Subject to the provisions of the Code of Civil Procedure, 1908, applicable to appeals from original decrees, and notwithstanding anything to the contrary in any enactment for the time being in force, an appeal shall lie only in any proceedings under this Act to the High Court from the award, or from any part of the award, of the Court and from any decree of the High Court passed on such appeal as aforesaid an appeal shall lie to His Majesty in Council subject to the provisions contained in Section 110 of the Code of Civil Procedure, 1908 and in Order 45, thereof.

3. The petitioner says that a judicial officer appointed under Section 3(d) constitutes a Court and that by virtue of the provision's of Section 53 and of the saving words 'Subject to the provisions of the Code of Civil Procedure, 1908 applicable to appeals from original decrees' which precede the restrictive provisions of Section 54, there is a right of appeal.

4. In Ramachandra Rao v. Ramachandra Rao (1922) 43 M.L.J. 78 : L.R. 49 I.A 129 : I.L.R. 45 Mad. 320 a dispute arose as to the apportionment of compensation awarded by the Collector. This dispute was decided by the District Court of Tanjore and resulted in an appeal to this Court. In a subsequent suit the title to the land with which the acquisition proceedings were concerned was again disputed and it was this suit which gave rise to the appeal to the Judicial Committee. The area in the subsequent suit was larger than the area with which the proceedings were concerned, but this did not affect the question of title. The Judicial Committee held that the decision of this Court on appeal from the District Court's order of apportionment operated as res judicata. It was argued that the decision of this Court in the proceedings arising out of the land acquisition case could not be regarded as a decree, but their Lordships said that how the proceedings were commenced was a matter which was not material, provided that they were instituted in the manner that gave the Court jurisdiction 'for they ended in a decree made by the High Court and appealable to this Board'. The Board in effect held that the decision of the District Judge, amounted to a decree and that the decision of this Court was a decree appealable to the Board. As the proceedings had resulted in a decree which had decided the question raised in the subsequent suit the decree operated as res judicata. The ground of the decision was stated in these words:

'Such dispute' (the dispute regarding apportionment) forms no part of the award and it would indeed be strange if a controversy between two people as to the nature of their respective interests in a piece of land should enjoy certain rights of appeal, which would be wholly taken away when the piece of land was represented by a sum of money paid into Court.

5. In Bhagwati v. Ram Kali (1939) 2 M.L.J. 98 : L.R. 66 IndAp 145 : I.L.R. 1939 All. 460 , the Privy Council considered the judgment in Ramachandra Rao v. Ramachandra Rao (1922) 43 M.L.J. 78 : L.R. 49 I.A 129 : I.L.R. 45 Mad. 320 , and re-affirmed it. Delivering the judgment of the Board, Lord Porter said:

In order successfully to establish a plea of res judicata or estoppel by record it is necessary to show that in a previous case a Court having jurisdiction to try the question came to a decision necessarily and substantially involving the determination of the matter in issue in the latter case.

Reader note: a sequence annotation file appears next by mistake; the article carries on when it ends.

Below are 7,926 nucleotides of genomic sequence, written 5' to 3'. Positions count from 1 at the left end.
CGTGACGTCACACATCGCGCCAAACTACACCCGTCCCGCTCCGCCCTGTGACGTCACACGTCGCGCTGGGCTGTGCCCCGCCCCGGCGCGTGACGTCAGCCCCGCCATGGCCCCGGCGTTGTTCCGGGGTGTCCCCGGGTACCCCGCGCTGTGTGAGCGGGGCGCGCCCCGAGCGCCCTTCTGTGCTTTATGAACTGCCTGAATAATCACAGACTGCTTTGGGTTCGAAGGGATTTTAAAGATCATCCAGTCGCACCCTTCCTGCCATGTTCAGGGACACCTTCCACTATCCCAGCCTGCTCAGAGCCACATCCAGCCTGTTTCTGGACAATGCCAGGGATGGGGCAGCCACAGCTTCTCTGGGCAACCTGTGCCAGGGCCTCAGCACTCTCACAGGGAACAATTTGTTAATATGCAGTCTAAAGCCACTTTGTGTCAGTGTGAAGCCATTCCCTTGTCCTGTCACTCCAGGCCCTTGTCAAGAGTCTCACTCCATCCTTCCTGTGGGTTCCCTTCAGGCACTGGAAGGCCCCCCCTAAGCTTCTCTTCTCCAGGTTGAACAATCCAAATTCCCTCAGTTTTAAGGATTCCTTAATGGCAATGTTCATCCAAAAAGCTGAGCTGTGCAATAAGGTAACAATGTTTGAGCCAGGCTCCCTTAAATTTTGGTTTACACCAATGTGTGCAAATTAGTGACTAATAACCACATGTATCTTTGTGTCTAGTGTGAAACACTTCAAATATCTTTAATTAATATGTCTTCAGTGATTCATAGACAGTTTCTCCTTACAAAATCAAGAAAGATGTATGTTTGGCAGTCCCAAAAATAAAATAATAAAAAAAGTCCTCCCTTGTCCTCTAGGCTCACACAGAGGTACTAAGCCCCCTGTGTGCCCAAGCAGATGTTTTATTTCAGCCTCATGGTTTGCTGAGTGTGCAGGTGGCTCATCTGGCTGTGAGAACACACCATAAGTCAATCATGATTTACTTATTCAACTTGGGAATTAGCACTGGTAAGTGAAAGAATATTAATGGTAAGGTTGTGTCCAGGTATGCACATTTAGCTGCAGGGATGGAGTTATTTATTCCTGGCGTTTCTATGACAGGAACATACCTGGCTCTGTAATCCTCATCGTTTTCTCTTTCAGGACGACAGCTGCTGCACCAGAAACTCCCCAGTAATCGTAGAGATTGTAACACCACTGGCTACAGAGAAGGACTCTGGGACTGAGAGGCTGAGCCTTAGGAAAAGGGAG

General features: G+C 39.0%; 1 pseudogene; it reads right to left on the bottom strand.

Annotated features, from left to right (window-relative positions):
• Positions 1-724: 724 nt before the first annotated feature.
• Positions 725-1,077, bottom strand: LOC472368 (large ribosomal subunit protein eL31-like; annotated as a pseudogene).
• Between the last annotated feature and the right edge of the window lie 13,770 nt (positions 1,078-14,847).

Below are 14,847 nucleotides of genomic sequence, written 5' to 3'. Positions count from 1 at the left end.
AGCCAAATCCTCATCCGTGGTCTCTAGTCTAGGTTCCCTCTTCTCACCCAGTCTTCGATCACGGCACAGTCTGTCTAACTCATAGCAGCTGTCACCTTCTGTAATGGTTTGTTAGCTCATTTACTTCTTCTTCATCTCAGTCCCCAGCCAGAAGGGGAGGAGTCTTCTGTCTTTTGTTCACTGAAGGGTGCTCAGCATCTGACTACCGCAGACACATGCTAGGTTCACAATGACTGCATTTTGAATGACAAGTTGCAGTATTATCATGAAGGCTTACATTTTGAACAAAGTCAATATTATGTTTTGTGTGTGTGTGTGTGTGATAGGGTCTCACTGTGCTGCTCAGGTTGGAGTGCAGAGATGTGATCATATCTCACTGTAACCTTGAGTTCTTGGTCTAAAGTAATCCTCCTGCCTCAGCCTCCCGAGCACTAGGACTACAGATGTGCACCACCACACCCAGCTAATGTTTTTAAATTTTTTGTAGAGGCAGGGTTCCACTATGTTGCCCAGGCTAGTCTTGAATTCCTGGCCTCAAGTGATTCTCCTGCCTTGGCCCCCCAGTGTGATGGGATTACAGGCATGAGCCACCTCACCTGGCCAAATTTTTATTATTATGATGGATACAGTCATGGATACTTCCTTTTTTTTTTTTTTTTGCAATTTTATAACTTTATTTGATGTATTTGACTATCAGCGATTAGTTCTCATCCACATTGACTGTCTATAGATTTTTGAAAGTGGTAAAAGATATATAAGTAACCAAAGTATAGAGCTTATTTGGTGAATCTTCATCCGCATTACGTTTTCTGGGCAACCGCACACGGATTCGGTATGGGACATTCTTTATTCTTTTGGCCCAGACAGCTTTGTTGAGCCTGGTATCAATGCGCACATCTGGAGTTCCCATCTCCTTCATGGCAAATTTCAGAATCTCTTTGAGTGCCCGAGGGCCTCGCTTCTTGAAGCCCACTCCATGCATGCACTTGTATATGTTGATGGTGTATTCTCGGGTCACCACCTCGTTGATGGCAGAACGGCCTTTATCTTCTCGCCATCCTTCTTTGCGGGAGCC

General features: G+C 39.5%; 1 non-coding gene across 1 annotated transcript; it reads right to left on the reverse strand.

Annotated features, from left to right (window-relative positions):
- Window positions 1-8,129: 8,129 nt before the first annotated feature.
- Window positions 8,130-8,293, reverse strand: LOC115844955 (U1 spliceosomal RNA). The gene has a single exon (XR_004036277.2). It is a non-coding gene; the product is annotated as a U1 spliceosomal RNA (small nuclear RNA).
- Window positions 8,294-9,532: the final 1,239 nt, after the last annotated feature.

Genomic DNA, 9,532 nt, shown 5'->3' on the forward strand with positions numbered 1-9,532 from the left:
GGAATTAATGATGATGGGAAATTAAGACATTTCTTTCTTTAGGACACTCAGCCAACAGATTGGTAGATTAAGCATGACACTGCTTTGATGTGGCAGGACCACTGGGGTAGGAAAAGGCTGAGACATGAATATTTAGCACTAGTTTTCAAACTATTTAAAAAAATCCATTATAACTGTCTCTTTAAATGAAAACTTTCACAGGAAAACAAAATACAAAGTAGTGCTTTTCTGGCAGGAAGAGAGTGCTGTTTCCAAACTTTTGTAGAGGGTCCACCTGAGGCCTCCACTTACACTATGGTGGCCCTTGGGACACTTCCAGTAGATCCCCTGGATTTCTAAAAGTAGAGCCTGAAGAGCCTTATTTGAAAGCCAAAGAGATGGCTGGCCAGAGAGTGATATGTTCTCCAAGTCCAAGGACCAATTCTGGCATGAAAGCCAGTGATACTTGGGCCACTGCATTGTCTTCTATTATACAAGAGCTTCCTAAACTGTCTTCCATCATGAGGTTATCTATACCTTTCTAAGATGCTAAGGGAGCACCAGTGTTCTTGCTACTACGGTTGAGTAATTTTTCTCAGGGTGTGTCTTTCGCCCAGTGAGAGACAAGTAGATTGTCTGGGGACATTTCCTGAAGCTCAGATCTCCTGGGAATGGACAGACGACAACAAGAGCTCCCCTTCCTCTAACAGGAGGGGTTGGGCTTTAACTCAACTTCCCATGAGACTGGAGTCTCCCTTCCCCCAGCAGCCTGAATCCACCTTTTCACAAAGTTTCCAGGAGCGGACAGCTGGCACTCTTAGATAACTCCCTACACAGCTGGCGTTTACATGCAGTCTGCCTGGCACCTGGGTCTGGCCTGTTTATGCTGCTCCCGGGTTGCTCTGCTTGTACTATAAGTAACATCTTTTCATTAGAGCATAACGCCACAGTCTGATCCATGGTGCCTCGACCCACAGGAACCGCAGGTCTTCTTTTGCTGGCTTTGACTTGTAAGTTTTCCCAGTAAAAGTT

It was at one time a matter of doubt in India whether the determination of a Court to which a matter has been referred by the Collector under Section 18 of the Land Acquisition Act was such a decision. That doubt was resolved by the judgment of this Board in Ramachandra Rao v. Ramachandra Rao (1922) 43 M.L.J. 78 : L.R. 49 I.A 129 : I.L.R. 45 Mad. 320 , which decided that where a dispute as to the title to receive the compensation has been referred to the Court, a decree thereon not appealed from renders the question of title res judicata in a suit between the parties to the dispute. In that case some question arose as to whether any appeal lay to His Majesty in Council in a case where the determination of the Judge ended in an award and not in a decree. The Board took the view that where the matter referred was not the adequacy of the amount of compensation awarded, but a dispute between the persons claiming compensation, involving it may be, difficult questions of title, the resultant decision was not an award but a decree.

6. It will now be convenient to refer to the other authorities which have been referred to in argument. In Mahalinga Kudumban v. Theetharappa Mudaliar (1928) 56 M.L.J. 387, Devadoss and Jackson, JJ., held that an order passed by a Subordinate Judge on a reference under Section 30 of the Land Acquisition Act was a decree within the meaning of Section 2(2) of the Code of Civil Procedure and an appeal lay from it under Section 96 of the Code, which provides that an appeal shall lie from every decree passed by a Court exercising original jurisdiction to the Court authorised to hear appeals. Section 13 of the Madras Civil Courts Act, 1873, says that regular or special appeals shall, when such appeals are allowed by law, lie from the decrees and orders of a District Court to the High Court and that appeals from the decrees and orders of Subordinate Judges and District Munsifs shall, when such appeals are allowed by law, lie to the District Court, except when the amount or value of the subject matter of the suit exceeds Rs. 5,000, in which case the appeal shall lie to the High Court. In Mahalinga Kudumban v. Theetharappa Mudaliar (1928) 56 M.L.J. 387, the Court considered the decision of the Privy Council in Rangoon Botatoung Co., Ltd. v. The Collector, Rangoon (1912) 23 M.L.J. 276 : L.R. 39 IndAp 197 : I.L.R. 40 Cal. 21 , and Ramachandra Rao v. Ramachandra Rao (1922) 43 M.L.J. 78 : L.R. 49 I.A 129 : I.L.R. 45 Mad. 320. The Land Acquisition Act was similarly interpreted by Ramesam arid Venkatasubba Rao, JJ., in Venkatareddi v. Adinarayana Rao (1928) 56 M.L.J. 357 : I.L.R. 52 Mad. 142, which also had reference to an order of a Subordinate Judge under Section 30. Varadachariar and Burn, JJ., followed Venkatareddi v. Adinarayana Rao (1928) 56 M.L.J. 357 : I.L.R. 52 Mad. 142, in Appaswami Vannian v. Velu Vaidyan (1934) 40 L.W. 37.